NEW YORK (Oct. 14)
Fifty-five days after Yankel Rosenbaum was murdered in the Crown Heights section of Brooklyn by a crowd of angry blacks, leaders from the Jewish, black, Hispanic and Asian community stood together to condemn the recent surge in anti-Semitic incidents in New York and around the world.
They addressed thousands of people, nearly all of them Jews, who turned out under sunny autumn skies Sunday to publicly register their concern about the anti-Semitic violence and rhetoric which has been experienced over the past two months by Jews around the world, from New York to Warsaw.
“We are here to recognize and to be assured that we are not alone,” declared Kenneth Bialkin, president of the Jewish Community Relations Council of New York, which organized the rally.
“We stand here with leaders from other communities. They have been with us in our times of need in the past; they stand with us today,” Bialkin said. “We are united in our abhorrence of anti-Semitism and all other forms of racism and prejudice.
“In a sense, the world has become so used to the presence of anti-Semitism that our reactions have become almost passive,” he said. “That tolerance must end, and end now!”
Charles Wang, president of the China Institute and a vice chair of the U.S. Civil Rights Commission, pledged to “work with you to be sure anti-Semitism is wiped out from our city and every corner of our country.”
Christopher Jung, a spokesperson for the Korean Association of New York, said, “We must make sure that a few hate-mongers have no place in our society.”
And Dennis Walcott, president of the New York Urban League, who had most of his brief remarks drowned out by a half-dozen shouting members of a militant group called Kahane Chai, noted that “racism and anti-Semitism are permeating our city.”
JCRC STAFFER PUNCHED IN FACE
The Kahane Chai protesters, standing directly in front of the dais, interrupted nearly every speaker with shouts accusing them of “ignoring Crown Heights” and being “false leaders doing nothing against anti-Semitism.”
Kahane Chai is an outgrowth of Kach, the movement founded and headed by the late Rabbi Meir Kahane, who was assassinated in New York last November.
The group’s demonstration within the demonstration turned violent at one point, with scuffles breaking out between the Kahane Chai members and other rally participants who began yelling back at them to be quiet.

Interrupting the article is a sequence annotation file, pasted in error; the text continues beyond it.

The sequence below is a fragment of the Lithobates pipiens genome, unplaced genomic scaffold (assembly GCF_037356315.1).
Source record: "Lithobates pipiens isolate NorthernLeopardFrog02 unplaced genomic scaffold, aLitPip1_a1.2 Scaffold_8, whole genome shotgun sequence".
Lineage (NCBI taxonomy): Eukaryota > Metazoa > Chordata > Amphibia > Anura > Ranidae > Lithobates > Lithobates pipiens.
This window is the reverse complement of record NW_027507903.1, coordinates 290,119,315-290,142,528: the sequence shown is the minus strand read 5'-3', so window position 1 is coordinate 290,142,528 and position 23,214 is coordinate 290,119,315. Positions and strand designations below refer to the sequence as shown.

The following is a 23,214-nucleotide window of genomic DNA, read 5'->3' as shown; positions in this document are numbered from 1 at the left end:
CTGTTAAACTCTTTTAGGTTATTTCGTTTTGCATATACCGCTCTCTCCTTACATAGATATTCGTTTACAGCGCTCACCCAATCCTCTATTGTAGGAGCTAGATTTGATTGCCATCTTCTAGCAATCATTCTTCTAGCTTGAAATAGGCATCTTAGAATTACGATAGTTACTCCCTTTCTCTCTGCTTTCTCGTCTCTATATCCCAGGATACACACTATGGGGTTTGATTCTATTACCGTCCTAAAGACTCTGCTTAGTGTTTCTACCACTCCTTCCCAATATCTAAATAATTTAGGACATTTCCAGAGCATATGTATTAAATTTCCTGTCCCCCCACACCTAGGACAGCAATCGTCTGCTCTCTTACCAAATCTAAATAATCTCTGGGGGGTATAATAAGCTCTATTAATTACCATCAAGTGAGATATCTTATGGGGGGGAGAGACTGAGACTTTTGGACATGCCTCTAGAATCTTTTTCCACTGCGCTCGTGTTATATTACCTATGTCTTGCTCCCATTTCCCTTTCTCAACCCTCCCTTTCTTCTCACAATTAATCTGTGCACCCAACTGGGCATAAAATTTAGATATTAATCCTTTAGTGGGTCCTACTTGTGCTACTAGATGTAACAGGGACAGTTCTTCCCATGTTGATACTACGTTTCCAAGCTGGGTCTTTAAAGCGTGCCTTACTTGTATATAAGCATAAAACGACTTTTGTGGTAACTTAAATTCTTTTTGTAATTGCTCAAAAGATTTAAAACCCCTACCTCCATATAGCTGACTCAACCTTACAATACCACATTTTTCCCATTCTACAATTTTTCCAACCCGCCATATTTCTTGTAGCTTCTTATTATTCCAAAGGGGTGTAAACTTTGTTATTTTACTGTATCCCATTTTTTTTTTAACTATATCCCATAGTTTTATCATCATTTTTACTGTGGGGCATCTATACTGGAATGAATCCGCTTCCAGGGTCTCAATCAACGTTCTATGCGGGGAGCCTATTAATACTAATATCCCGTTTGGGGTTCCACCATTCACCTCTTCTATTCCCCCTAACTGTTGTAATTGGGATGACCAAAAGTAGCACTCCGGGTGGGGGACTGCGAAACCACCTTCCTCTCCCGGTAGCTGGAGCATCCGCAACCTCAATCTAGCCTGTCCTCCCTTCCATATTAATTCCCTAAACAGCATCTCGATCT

When David Pollack, assistant executive director of the JCRC, made his way through the crowd to tell the Kahane Chai demonstrators to stop disrupting the speakers or leave, one punched him in the face, he said.
Luis Miranda, president of New York’s Hispanic Federation, admonished the Kahane Chai protesters, saying, “I am very disappointed. We’ve admired your ability to act as a group in the past where there’s a common enemy,” he said. “Today you must do that as well.”
Some in the crowd of demonstrators wondered why Mayor David Dinkins was not on the dais. Organizers said the mayor had a scheduling conflict and that he did send a representative.
“Dinkins is conspicuously absent,” said a rally participant named Beverly, who refused to give her last name. She said she was displeased that the demonstrators were nearly all Jews. The crowd “doesn’t have the rainbow coalition that the civil rights marches did,” she observed.
David Zelmanovic, who attended the rally with 50 neighbors from Monsey, N.Y., said that “the turnout was disappointing, considering that anti-Semitism affects every Jew everywhere. I was disappointed, but not surprised, not to see non-Jews there.”
Michael Miller, executive director of the JCRC, said he was pleased with the turnout at the rally, which police estimated at 5,000, but organizers put at between 10,000 and 12,000.
But “should there be additional outbreaks, or should the anti-Semitism even persist, we will mount an even larger demonstration,” he vowed.
Other speakers at the rally included Rabbi Shmuel Butman, president of the Lubavitch Youth Organization; Lenny Sensenowitz, president of City College Students for Israel; and former New York Mayor Ed Koch, who got more applause than anyone else.
The rally began at Union Square, the site of a 1933 rally by the Workmen’s Circle and various trade unions to protest the rise of Nazism in Germany.
Demonstrators walked several blocks to Madison Square Park, near the state Appellate Division Courthouse, in front of which is a monument to the Holocaust.